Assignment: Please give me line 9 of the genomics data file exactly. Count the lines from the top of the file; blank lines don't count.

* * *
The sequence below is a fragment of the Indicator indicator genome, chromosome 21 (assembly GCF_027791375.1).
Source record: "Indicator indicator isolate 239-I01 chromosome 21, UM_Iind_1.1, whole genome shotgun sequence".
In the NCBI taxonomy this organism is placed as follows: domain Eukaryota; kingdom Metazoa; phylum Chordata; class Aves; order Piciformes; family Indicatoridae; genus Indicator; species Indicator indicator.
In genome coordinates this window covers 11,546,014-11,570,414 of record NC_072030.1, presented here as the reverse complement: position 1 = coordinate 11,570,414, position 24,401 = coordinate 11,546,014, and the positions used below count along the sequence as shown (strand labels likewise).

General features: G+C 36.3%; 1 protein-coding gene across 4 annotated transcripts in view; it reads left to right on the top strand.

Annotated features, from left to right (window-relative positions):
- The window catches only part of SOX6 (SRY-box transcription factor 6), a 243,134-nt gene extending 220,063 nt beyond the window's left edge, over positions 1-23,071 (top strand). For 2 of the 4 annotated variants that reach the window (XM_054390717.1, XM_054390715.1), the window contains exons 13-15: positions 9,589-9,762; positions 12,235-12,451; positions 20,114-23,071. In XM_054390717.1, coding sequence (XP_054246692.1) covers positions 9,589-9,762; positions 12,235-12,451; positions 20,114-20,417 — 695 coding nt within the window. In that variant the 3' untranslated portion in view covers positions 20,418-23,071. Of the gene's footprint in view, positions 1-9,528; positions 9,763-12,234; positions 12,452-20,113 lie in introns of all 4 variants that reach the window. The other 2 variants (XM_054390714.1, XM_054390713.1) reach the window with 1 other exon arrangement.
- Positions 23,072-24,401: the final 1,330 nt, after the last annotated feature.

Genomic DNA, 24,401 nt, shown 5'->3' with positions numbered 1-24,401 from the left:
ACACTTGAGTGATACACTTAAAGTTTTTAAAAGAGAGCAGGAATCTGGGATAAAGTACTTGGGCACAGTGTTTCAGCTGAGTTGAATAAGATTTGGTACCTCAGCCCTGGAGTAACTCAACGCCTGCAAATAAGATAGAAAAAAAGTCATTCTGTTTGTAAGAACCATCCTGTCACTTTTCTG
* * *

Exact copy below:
Genomic DNA, 24,401 nt, shown 5'->3' with positions numbered 1-24,401 from the left: